Anne Arundel Disorderly Conduct Lawyer
If you are charged with disorderly conduct, you may not even be sure what led you to face these charges. Disorderly conduct and disturbing the peace are very generalized criminal offenses under Maryland law, which encompass a wide variety of behaviors. For example, you might end up facing disorderly conduct charges after being involved in an altercation at a bar, a domestic violence incident, a public protest, or even a mere argument in public.
Whatever situation results in your arrest on these types of charges, an Anne Arundel disorderly conduct lawyer may be able to assist you in fighting these charges. Before proceeding to court, reach out to a skilled defense lawyer.
Disorderly Conduct Charges and Penalties
Pursuant to Maryland Code §10-201, it is illegal to willfully act in a disorderly manner that disturbs the public peace. Under this same code section, other disorderly conduct behaviors also are prohibited, including:
- Intentionally failing to obey a law enforcement officer that makes an order to prevent a disturbance of the peace
- Intentionally disturbing the peace of persons on their land or premises, or a beach adjacent to residential property by making an unreasonably loud noise or acting disorderly
- Intentionally disturbing the peace of others in a public place or on a public form of transportation by making an unreasonably loud noise
- Blocking another’s access to a public place
- Displaying offensive actions that others find disturbing
Public places where individuals may be subject to disorderly conduct or disturbing the peace allegations include restaurants, stores, bars, parking lots, streets, parks, the common areas in apartment buildings, hotels, amusement parks, swimming pools, schools, churches, and places where people go for the purposes of transportation.
Disorderly conduct typically is considered to be a misdemeanor criminal offense that can result in imprisonment for no more than 60 days or a fine of not more than $500, or both. Disturbing the peace or disorderly conduct charges also can accompany other charges, such as picketing with the intent to harass the occupants of a building, public intoxication, or refusing to leave a public building when individuals have no lawful purpose for being there. Furthermore, under §10-202, individuals who keep a disorderly house are subject to misdemeanor charges, which can result in a jail sentence ranging from ten days to six months, and a fine ranging from $50 to $300.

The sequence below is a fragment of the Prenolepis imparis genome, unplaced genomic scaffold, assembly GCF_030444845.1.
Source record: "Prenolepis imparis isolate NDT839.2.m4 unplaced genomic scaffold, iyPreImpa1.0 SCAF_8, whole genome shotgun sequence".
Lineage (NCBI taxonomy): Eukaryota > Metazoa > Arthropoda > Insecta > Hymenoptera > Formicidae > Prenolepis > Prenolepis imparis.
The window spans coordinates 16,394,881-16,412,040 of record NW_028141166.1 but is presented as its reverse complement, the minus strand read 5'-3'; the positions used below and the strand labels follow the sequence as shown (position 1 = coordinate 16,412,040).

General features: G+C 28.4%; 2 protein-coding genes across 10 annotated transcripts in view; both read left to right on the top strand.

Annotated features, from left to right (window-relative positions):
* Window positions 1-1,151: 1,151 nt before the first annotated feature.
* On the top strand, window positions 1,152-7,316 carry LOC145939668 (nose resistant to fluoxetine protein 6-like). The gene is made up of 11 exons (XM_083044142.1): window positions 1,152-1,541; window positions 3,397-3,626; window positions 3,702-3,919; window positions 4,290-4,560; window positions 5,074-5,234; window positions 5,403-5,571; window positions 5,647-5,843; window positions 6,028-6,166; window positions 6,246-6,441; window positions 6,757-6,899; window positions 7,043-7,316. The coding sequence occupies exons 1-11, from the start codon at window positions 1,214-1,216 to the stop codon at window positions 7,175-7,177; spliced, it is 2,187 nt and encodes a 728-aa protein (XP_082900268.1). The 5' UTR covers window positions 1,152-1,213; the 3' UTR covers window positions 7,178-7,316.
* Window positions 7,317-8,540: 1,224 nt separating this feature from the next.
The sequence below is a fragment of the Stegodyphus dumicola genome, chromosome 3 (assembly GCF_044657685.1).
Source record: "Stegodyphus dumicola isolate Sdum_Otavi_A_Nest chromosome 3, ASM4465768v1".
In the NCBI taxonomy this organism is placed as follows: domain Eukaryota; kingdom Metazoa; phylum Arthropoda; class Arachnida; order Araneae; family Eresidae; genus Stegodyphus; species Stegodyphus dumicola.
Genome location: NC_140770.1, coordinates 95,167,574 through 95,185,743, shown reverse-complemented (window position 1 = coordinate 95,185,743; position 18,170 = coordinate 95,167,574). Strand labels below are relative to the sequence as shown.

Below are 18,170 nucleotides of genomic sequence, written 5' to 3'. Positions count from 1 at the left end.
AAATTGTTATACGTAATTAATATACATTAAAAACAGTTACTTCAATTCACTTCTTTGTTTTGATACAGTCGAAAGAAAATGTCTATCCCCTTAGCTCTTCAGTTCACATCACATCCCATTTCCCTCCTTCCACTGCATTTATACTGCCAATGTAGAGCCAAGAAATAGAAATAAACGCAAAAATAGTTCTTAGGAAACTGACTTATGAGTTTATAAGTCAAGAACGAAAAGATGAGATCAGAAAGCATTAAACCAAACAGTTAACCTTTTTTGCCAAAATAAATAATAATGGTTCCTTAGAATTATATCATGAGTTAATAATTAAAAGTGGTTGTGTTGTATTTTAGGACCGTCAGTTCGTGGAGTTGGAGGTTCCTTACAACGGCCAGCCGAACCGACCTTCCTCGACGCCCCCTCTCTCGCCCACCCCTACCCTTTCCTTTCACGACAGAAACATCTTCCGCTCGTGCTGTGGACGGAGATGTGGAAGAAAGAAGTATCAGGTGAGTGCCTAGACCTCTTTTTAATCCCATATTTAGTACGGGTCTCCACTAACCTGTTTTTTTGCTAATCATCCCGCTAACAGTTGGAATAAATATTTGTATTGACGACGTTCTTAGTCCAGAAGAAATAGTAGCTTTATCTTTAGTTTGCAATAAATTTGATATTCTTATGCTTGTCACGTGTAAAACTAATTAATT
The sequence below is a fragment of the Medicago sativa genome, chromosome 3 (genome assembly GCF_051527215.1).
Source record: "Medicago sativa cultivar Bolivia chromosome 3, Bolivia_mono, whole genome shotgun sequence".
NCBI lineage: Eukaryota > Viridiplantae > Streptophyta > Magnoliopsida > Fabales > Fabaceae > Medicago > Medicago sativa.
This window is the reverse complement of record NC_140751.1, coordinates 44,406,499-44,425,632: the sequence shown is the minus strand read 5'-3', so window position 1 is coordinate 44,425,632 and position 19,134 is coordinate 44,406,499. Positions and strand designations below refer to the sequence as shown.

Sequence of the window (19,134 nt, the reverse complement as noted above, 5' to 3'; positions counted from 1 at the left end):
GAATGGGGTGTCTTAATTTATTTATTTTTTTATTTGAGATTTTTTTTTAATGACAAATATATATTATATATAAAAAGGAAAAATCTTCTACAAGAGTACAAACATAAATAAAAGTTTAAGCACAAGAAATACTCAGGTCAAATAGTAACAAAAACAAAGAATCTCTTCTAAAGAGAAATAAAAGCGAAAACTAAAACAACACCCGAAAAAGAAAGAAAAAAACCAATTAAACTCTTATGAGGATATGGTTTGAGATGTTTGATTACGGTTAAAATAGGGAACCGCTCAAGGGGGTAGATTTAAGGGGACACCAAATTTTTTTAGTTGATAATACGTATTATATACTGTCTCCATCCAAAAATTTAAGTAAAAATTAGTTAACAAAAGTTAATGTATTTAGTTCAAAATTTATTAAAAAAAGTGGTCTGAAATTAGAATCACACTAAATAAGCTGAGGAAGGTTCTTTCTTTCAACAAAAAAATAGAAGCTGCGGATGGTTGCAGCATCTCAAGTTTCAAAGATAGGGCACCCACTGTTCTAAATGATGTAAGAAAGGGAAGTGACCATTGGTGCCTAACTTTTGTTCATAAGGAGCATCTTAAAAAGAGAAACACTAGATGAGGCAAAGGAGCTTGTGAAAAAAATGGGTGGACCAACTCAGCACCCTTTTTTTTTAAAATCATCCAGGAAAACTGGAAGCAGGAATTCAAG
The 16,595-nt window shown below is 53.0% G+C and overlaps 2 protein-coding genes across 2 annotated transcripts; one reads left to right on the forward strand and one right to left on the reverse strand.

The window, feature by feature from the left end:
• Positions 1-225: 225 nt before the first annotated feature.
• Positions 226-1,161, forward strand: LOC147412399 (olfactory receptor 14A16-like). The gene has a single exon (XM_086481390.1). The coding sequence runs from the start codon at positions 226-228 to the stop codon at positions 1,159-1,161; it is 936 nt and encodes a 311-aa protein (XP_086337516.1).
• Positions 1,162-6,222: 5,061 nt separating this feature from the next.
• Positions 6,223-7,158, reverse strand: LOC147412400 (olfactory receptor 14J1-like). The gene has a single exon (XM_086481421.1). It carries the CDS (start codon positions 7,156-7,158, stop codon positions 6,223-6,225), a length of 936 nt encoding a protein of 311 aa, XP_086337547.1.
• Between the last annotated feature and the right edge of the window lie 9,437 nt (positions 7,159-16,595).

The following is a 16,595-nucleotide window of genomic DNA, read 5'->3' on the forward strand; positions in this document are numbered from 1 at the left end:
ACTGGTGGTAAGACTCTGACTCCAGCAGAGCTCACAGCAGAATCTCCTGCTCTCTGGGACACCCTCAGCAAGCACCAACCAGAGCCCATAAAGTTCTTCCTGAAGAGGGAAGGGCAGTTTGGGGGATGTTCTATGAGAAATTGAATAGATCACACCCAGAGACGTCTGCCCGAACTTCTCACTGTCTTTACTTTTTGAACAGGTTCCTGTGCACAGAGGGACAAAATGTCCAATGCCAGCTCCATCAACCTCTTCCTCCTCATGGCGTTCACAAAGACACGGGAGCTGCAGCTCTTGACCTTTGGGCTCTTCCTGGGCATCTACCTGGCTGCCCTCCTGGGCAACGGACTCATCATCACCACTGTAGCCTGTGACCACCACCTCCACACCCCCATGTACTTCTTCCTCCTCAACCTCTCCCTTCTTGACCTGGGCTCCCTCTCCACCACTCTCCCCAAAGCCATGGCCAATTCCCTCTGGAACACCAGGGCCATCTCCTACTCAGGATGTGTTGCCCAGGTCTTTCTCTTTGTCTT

Defenses Against Disorderly Conduct Charges
A disorderly conduct charge frequently occurs in conjunction with another offense. For example, a person could be arrested for an alleged theft or DUI offense, and their behavior during that encounter could potentially lead to a disorderly conduct charge.
In many cases, police officers rush to arrest individuals on disorderly conduct or disturbing the peace charges as a means of breaking up conflicts or situations that they perceive to be getting out of control. Another common situation resulting in disorderly conduct charges would be a large sports stadium or a public protest over a controversial issue, where police are trying to maintain order in a relatively stressful situation. These kinds of circumstances may lead to over-zealous arrests without sufficient evidence of any wrongdoing. Regardless of the situation, an accomplished Anne Arundel disorderly conduct lawyer could review the factors surrounding the alleged incident and potentially advocate on behalf of an accused individual.
Work with an Anne Arundel Disorderly Conduct Attorney Today
Although disorderly conduct is a misdemeanor charge, it still can result in a jail sentence and place a black mark on your criminal history that may impact your job, your family, and other aspects of your personal life. Since this is a defensible criminal offense in many cases, enlisting the advice of an Anne Arundel disorderly conduct lawyer may be an integral part of fighting back against these charges.
Do not delay in contacting a skilled criminal defense attorney who may be able to assess your case, evaluate your options, and present the alternatives that are available to you, given the particular circumstances in your case.